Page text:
Cooperating with this vision of international governance, the Biden administration is now trying to manipulate the U.S. into signing onto a treaty that will expand the authority of the World Health Organization thereby to some degree encroach on our health policy rights.  Further, there is the fundamental question of whether or not we can participate in such a “treaty” without a two-thirds vote of the U.S. Senate whereas the Biden administration position is that we can treat a sign-on as an agreement by piggy-backing the agreement onto previous treaties that were already ratified by the Senate.  This is not unlike the Iran Agreement, signed in 2015 during the Obama administration.  It actually should have gone to the Senate for a treaty vote of two thirds, but through the efforts of Sen. Bob Corker (R-Tenn.), who downplayed the dangers of the deal, it was treated as an agreement and never came to a vote.  This writer will forever wonder what kind of “deal” the Obama administration made with Corker to dilute Republican voting to require a two-thirds vote in order for the “deal” to pass.

In the next to last sentence of Section 52, the writers suddenly and unaccountably make an appeal to popular support as justifying the envisioned power-grab over the world.  They state, “Millions have already engaged with, and will own, this Agenda.”  “Millions have engaged with”?  Has anyone in the world voted for this Agenda?  How have they “engaged”?  And millions “will own this Agenda”?  This incredible rhetoric comes out of the blue and is not written elsewhere in the document.  It is an injection of sophomoric fantasy — baseless, in fact, and useless in a policy paper that claims ultimate governmental authority.  What if I suddenly said, “I am going to take control of the government of my city, and when I do, I will improve every lawn and garden in the city”?  And then what if somebody said, “What if you are not elected to do this?,” and I in turn said, “I did not say ‘I am asking to be elected,’ but said ‘I am going to take control’”?  In effect, that is what Agenda 2030 is retorting to any who might object to its positions and premises.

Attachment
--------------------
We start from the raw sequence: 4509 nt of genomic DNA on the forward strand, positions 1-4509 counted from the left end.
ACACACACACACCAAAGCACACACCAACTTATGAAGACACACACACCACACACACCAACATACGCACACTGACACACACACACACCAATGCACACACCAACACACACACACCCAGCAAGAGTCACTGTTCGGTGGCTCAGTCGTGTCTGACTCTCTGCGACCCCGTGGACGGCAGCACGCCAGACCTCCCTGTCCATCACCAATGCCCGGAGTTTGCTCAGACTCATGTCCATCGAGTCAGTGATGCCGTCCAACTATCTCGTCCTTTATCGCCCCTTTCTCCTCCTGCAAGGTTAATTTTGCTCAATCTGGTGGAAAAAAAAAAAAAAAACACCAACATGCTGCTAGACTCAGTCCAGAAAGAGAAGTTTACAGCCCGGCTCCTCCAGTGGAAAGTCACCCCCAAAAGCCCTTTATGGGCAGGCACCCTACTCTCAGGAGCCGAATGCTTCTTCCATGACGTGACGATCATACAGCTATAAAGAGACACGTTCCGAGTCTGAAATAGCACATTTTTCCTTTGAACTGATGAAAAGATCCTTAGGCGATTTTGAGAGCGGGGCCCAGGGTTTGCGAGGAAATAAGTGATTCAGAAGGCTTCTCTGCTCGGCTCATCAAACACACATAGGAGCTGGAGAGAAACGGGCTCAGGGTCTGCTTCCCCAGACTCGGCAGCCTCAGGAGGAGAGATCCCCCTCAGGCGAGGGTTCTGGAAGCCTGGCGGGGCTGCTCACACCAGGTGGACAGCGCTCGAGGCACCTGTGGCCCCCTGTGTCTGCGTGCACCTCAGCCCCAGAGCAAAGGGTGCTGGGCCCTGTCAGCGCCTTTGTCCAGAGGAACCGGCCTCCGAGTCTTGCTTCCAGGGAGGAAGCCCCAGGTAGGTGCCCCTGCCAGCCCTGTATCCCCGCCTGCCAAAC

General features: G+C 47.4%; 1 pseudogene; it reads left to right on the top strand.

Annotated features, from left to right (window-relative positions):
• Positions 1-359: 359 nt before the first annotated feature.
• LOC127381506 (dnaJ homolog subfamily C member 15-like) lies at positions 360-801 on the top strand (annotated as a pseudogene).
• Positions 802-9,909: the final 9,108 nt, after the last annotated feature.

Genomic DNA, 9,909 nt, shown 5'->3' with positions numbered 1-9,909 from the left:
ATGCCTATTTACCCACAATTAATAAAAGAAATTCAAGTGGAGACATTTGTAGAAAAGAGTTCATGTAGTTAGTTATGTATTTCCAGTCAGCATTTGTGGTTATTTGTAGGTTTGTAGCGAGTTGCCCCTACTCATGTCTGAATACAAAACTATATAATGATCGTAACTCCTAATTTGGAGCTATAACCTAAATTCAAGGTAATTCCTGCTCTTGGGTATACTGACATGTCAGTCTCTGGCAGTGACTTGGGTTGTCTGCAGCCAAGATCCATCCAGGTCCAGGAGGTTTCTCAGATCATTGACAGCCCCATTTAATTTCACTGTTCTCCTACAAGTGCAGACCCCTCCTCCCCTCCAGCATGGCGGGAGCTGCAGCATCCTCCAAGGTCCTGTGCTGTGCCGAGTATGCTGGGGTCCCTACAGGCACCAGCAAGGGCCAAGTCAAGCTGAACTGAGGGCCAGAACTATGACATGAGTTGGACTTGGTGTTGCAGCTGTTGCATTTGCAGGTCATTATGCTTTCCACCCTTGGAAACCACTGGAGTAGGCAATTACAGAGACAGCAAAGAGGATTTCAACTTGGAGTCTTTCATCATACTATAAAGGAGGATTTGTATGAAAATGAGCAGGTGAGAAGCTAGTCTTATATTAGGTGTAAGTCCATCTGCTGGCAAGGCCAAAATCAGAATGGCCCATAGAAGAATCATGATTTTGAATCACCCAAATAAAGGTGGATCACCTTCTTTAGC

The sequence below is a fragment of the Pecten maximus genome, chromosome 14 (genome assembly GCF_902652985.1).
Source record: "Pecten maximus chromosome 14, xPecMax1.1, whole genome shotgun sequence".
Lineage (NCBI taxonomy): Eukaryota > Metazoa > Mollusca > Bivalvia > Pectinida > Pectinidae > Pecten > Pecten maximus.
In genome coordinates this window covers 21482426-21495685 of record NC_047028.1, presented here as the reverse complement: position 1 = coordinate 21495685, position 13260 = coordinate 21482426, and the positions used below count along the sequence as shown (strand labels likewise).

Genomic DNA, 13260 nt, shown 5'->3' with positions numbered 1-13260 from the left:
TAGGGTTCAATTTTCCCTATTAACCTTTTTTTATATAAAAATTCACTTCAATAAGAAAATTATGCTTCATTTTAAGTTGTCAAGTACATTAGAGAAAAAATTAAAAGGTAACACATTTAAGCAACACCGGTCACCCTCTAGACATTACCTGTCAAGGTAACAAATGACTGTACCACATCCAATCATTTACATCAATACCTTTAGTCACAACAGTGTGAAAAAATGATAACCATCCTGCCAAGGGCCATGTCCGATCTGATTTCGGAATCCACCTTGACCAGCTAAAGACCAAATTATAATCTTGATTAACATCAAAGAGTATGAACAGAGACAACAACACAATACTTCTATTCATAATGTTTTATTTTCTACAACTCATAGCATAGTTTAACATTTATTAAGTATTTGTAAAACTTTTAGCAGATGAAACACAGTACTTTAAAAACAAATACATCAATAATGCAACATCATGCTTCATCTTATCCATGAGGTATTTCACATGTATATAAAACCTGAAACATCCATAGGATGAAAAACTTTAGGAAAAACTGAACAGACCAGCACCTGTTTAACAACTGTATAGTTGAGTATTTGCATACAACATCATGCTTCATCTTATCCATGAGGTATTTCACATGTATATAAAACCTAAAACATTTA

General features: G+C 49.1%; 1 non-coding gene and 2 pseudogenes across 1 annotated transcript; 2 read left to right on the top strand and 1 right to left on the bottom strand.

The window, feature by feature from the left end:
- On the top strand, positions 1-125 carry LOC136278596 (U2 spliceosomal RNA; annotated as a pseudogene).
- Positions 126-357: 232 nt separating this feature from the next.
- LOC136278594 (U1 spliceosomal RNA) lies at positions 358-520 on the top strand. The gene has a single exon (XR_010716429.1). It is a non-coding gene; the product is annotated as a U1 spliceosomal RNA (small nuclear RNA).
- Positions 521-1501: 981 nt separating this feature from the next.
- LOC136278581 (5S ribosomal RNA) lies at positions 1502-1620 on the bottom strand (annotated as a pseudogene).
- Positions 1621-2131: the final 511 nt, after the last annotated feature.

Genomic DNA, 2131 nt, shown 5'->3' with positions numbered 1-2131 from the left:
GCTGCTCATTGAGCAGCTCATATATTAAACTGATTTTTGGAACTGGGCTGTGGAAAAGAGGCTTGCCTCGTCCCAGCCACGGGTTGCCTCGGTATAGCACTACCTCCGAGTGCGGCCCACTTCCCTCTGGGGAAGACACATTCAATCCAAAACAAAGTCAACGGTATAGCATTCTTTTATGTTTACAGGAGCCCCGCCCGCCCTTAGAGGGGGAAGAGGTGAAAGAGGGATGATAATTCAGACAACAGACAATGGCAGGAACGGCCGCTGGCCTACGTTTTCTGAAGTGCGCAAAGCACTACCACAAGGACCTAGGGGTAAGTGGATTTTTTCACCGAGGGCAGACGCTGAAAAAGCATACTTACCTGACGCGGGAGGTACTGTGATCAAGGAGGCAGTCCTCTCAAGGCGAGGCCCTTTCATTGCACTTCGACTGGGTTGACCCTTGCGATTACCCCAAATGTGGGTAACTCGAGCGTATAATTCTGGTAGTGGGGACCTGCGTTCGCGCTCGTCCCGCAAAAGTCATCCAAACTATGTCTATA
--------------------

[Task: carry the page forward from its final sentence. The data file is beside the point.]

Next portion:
The last sentence of Section 52 must leave any American reader shaking his head.  It reads, “It is an Agenda of the people, by the people, and for the people — and this, we believe, will ensure its success.”  Here, the writers quote from the last sentence of Pres. Abraham Lincoln’s Gettysburg Address.  They are likening Agenda 2030 to the fight engaged in during our Civil War or the exalted vision on which the USA is based.  No one has fought and died for Agenda 2030.  Or perhaps they are remotely hinting that many will die if Agenda 2030 is not implemented?  Or perhaps it is nonsense that was composed by someone at the U.N. who was high on some substance and just liked the sound of the words?  At the risk of being accused of hyperbole, Lincoln’s quoted phrase has more substance to it than this entire 2030 document.

Section 52 in so many ways reflects the bizarre and useless mindset behind Agenda 2030.  It takes timeless phrases out of context.  It shares a vision of authority and power the U.N. does not legitimately possess, and by its distortions and stupidity positions Agenda 2030 as one of the most repulsive documents of all time.

Image: sanjitbakshi via Flickr.